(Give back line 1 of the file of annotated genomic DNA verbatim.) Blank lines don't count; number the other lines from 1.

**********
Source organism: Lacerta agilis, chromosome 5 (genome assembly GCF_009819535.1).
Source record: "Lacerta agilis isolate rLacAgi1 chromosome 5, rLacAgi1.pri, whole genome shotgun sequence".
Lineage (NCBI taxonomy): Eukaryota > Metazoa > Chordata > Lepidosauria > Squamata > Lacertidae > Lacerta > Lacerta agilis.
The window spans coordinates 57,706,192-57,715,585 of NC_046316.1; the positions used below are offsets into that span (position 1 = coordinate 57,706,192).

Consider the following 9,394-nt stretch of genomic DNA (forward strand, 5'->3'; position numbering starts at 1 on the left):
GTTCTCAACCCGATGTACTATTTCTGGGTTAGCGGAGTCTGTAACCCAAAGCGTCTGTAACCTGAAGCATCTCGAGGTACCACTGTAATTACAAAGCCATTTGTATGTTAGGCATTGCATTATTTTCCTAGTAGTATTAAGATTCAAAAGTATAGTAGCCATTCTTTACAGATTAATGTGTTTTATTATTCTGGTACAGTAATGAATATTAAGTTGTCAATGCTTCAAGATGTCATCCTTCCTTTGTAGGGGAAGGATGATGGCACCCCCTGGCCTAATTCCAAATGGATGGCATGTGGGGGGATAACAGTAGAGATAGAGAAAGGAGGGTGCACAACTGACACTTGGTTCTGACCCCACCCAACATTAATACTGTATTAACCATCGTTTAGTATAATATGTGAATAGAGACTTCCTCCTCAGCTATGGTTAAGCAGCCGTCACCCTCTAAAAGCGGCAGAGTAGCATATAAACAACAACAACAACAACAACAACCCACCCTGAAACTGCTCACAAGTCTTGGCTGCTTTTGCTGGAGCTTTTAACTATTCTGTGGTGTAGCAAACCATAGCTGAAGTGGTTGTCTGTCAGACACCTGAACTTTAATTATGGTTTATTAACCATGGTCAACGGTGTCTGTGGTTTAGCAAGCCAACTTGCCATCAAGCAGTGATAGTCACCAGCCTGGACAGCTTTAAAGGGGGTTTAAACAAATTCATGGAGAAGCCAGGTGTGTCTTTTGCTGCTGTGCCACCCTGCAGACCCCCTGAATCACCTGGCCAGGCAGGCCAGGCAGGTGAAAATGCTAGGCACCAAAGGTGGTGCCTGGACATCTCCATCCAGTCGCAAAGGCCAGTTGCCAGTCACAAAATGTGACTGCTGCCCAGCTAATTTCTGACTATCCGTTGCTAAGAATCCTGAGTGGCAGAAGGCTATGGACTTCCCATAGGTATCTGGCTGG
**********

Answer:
Source organism: Lacerta agilis, chromosome 5 (genome assembly GCF_009819535.1).